ChEMBL Resources

The SARfaris: GPCR, Kinase, ADME

Friday, 30 August 2013

New Drug Approvals 2013 - Pt. XII - Technetium Tc 99m Tilmanocept (LymphoSeekTM)

ATC code: V09IA09

On March 13th 2013, the FDA approved Technetium Tc 99m Tilmanocept (LymphoSeekTM), a radioactive diagnostic agent indicated for lymphatic mapping with a hand-held gamma counter to assist in the localisation of lymph nodes draining a primary tumour site in patients with breast cancer or melanoma

Melanoma is a malignant skin tumour, which, although rather uncommon, causes 75% of skin cancer related deaths.  Breast cancer accounts for almost 23% of all cancers in women and in 2008 caused 13.7% of cancer related deaths in women. Lymph nodes drain lymphatic fluid coming from tissues, if the tissues contain a tumour, the node will retain cancer cells coming from it. By removing and analysing the lymph node, precious informations can be obtained regarding the spread of the tumour.

Technetium Tc 99m Tilmanocept (ChEMBL: CHEMBL2108726) acts by accumulating in lymphatic tissue and selectively binding to mannose binding receptor (CD206, ChEMBL: CHEMBL2176854, Uniprot:P22897) found on macrophage and dendritic cells membrane. In vitro studies show that Technetium Tc 99m Tilmanocept binds to the human mannose binding receptor with an affinity of Kd = 2.76 x 10-11 M. Clinical studies show that it accumulates in lymph nodes within 10 min and up to 30 hours after the injection.

The PDBe entry (PDBe: 1egg) for a crystal structure of the macrophage mannose receptor is shown below.

Tilmanocept is a macromolecule composed of multiple units of diethylenetriaminepentaacetic acid (DTPA) and mannose, each covalently bonded to a 10 kDa backbone of dextran. The DTPA acts as a chelating agent for labelling with Technetium 99m (Tc 99m), while mannose, a naturally occurring sugar, acts as a target ligand. The active component is radioactive Tc 99m, a synthetic element widely used in nuclear medicine that decays with a half-life of 6 hours emitting Gamma-2 photons. The molecular formula of Technetium Tc 99m Tilmanocept is [C6H10O5]n.(C19H28N4O9S99mTc)b.(C13H24N2O5S2)c.(C5H11NS)a. It contains 3-8 conjugated DTPA molecules (b); 12-20 conjugated mannose molecules (c) with 0-17 amine side chains (a) remaining free. The calculated average molecular weight of Tilmanocept ranges from 15,281 to 23,454 g/mol.

The recommended dose of Technetium Tc 99m Tilmanocept is 18.5 MBq (0.5 mCi) as a radioactivity dose and 50 mcg as a mass dose, administered via injection at least 15 minutes prior the lymph node mapping. Technetium Tc 99m Tilmanocept has a half-life at the injection site of 1.75 to 3.05 hours.

LymphoSeek is produced by Navidea Biopharmaceuticals, Inc.
Full prescribing information can be found here.

Monday, 19 August 2013

Removal of Metal-Containing Compounds

Further to my post a few months ago (To Remove or Not to Remove) about removing certain problem metal-containing compounds, we have now come up with a plan of what to do.
Instead of labeling this curation as ‘removal of inorganics’, or ‘removal of organometallics’, we simply want this to be known as ‘removal of some metal-containing compounds’.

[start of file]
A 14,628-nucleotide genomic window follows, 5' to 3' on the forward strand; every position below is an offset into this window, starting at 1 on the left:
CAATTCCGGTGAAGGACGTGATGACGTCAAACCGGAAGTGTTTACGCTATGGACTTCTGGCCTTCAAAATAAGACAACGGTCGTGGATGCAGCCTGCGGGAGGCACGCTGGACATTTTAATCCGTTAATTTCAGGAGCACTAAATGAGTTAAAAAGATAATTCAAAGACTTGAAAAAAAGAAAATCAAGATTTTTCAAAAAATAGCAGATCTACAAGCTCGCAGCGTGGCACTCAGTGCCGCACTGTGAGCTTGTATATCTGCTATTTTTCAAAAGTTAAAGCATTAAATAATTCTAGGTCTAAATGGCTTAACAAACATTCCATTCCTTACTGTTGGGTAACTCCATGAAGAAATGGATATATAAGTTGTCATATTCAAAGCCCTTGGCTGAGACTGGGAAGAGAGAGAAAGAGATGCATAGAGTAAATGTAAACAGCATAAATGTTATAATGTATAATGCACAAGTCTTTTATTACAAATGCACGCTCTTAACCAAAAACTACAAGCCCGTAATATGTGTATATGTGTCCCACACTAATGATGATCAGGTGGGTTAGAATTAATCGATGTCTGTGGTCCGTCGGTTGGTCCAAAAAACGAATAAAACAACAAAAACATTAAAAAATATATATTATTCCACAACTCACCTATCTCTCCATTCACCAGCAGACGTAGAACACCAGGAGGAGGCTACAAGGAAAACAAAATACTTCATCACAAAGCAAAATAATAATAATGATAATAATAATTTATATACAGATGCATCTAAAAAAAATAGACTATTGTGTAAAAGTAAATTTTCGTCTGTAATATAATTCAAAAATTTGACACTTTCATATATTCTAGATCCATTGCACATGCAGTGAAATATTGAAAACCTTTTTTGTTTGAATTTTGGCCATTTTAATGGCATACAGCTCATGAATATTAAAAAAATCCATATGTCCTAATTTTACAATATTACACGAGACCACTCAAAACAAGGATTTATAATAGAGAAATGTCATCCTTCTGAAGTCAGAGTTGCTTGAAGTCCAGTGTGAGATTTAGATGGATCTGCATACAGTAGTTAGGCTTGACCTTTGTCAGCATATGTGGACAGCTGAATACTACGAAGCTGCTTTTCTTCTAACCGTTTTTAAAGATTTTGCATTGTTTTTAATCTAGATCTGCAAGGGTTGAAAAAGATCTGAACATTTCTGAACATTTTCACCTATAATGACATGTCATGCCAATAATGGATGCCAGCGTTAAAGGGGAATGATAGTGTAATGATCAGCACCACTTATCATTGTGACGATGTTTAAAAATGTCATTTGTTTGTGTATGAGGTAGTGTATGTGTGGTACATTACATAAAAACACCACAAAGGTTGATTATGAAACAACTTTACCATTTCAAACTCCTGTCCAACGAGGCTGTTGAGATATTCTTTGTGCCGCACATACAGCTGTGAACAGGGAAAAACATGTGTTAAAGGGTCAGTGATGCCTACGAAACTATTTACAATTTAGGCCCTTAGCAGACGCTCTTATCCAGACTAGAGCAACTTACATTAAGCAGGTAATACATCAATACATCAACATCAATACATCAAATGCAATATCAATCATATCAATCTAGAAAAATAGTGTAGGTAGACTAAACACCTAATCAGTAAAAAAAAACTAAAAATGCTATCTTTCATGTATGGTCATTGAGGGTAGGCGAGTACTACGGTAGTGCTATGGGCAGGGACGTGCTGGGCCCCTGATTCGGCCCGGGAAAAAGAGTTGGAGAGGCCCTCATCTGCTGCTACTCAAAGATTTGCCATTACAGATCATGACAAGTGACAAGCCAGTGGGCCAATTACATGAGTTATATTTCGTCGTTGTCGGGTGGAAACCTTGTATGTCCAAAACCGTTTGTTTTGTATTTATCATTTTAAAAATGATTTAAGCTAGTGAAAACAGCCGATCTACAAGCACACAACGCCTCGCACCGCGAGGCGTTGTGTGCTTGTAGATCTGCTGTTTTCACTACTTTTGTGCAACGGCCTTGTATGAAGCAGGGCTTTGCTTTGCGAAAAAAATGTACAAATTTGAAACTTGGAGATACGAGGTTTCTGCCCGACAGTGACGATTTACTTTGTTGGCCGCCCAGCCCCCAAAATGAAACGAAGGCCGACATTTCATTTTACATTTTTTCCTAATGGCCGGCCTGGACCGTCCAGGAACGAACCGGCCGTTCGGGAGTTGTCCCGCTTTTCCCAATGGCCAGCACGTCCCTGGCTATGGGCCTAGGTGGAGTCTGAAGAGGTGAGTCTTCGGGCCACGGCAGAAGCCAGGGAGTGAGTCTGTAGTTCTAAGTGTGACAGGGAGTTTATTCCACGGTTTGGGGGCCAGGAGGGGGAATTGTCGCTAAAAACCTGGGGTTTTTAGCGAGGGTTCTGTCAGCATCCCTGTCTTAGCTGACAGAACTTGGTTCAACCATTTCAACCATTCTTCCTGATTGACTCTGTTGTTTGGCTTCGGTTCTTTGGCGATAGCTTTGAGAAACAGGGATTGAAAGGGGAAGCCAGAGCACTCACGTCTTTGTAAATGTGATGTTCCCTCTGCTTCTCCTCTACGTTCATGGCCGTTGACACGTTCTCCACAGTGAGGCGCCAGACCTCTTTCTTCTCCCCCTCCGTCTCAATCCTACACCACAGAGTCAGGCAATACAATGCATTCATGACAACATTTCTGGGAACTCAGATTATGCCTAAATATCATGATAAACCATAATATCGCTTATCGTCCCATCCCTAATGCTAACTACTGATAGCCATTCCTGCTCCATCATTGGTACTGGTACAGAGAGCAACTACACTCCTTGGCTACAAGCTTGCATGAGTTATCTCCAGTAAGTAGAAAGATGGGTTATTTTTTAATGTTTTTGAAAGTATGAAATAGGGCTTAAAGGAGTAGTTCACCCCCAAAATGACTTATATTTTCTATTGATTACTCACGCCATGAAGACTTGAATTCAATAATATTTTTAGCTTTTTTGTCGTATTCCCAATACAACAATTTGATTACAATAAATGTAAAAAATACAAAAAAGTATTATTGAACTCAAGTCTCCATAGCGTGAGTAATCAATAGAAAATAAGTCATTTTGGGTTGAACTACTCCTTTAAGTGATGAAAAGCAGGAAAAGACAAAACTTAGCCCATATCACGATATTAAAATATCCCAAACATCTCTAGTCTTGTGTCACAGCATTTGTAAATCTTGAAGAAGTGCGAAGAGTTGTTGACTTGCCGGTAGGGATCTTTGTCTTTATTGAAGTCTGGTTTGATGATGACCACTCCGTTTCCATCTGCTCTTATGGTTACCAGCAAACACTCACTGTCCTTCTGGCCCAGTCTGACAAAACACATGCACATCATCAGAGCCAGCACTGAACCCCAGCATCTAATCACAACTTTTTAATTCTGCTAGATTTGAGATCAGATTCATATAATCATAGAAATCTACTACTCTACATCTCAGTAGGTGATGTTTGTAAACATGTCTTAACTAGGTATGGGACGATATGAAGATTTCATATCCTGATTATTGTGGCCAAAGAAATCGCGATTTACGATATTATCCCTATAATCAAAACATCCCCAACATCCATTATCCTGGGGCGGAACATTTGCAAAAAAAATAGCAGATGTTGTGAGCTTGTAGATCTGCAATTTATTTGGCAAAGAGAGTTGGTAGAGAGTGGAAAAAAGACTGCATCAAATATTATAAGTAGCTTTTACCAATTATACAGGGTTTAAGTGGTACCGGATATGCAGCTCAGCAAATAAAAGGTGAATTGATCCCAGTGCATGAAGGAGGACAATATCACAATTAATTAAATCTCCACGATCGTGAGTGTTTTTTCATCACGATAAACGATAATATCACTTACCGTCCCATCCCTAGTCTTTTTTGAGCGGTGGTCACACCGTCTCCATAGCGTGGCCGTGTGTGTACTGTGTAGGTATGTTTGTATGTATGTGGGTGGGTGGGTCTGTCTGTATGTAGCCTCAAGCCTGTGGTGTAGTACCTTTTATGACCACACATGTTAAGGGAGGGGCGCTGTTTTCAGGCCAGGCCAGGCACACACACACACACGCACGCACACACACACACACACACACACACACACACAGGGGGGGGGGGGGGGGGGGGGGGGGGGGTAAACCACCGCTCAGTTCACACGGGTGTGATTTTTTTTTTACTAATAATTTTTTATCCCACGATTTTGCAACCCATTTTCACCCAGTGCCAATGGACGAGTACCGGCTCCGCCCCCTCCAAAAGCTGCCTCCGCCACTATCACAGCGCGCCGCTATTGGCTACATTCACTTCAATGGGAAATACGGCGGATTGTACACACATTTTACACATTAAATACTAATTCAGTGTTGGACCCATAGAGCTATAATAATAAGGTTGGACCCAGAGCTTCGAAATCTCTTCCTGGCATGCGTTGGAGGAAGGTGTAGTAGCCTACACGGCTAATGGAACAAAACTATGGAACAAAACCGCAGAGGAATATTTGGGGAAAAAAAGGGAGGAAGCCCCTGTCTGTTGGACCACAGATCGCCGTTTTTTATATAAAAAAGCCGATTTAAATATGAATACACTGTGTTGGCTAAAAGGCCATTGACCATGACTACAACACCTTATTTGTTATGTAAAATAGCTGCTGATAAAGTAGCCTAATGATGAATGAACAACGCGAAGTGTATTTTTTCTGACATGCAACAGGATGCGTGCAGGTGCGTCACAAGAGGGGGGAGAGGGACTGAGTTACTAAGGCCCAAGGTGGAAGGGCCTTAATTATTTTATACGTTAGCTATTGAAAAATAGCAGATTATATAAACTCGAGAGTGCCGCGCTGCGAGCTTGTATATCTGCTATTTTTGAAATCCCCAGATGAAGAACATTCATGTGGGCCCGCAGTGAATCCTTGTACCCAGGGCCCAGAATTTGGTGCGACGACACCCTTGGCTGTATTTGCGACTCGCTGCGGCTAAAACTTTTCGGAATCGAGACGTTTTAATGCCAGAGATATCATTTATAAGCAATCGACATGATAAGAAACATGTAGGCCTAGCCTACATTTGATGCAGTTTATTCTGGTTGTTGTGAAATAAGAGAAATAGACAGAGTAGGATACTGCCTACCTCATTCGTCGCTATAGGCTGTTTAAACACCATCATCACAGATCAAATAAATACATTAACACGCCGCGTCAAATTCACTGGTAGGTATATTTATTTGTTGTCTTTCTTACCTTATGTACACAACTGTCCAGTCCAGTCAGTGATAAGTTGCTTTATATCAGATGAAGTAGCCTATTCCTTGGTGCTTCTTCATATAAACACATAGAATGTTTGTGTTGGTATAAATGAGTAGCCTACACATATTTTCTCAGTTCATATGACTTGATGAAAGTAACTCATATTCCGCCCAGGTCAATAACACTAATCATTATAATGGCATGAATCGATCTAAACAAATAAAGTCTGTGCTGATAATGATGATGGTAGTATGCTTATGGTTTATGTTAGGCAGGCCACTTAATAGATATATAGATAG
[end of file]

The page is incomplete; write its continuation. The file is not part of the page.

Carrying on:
The criterion that we used was to exclude a large proportion of compounds that contained a metal, apart from cases where a metal was commonly found as part of a pharmaceutical preparation (e.g. Ranitidine Bismuth Citrate CHEMBL2111286, Silver Sulfadiazine CHEMBL1382627, Bacitracin Zinc CHEMBL2096639). The reasoning behind the removal of such compounds was that most of these metals are bonded to the rest of the compound components via coordinate bonds. However, due to InChI limitations, there is no way of creating a Standard InChI that retains coordinate bond information. As we use Standard InChI as the main compound identifier of uniqueness in ChEMBL, it was decided to exclude the structures altogether.

This change will come into effect with the release of ChEMBL_17, and only affects ~3,200 compounds. The compound image on the interface will be replaced with an icon that shows it’s a metal-containing compound (see picture, above). The structures will not be part of the download set on the FTP site, but we will retain the molecular formula in both the downloads and on the ChEMBL interface, so that you can still see the elemental make up of the compound. We will, of course, retain all of the bioactivity data on these compounds.

Any questions, please feel free to contact

Tuesday, 13 August 2013

2nd RDKit UGM - A reminder

For those who forgot to register, this is a gentle reminder for the 2nd RDKit User Group Meeting. The meeting will take place October 2nd-4th here the Genome Campus in Hinxton, UK. We're using a different format for the meeting this year:

Days 1 and 2: Talks, lightning talks, roundtable(s), discussion, and something new: talktorials! Talktorials are somewhere between a talk and a tutorial, they cover something interesting done with the RDKit and include the code used to do the work. During the presentation you'll give an overview of what you did and also show the pieces of the code that are central to the work. The idea is to mix the science up with the tutorial aspects.

Day 3 will be the first ever RDKit sprint: those who choose to stay will spend an intense day working in small groups to produce useful artifacts: new bits of code, KNIME nodes, KNIME workflows, tutorials, documentation, IPython notebooks, etc. We'll see who's there and what folks are interested in contributing and go from there.

There will also be, of course, social and networking activities!

Registration is free at the following link:

We are also looking for people who are willing to do presentations or talktorials on the first two days. If you're interested in contributing, please send us an email

We are really looking forward to seeing a bunch of you again, to meet some new people from the ever growing RDKit developer and user community, and to hear some more cool stories about what people do with the RDKit.

Greg and George

Monday, 12 August 2013

What is the R&D Cost of a New Medicine?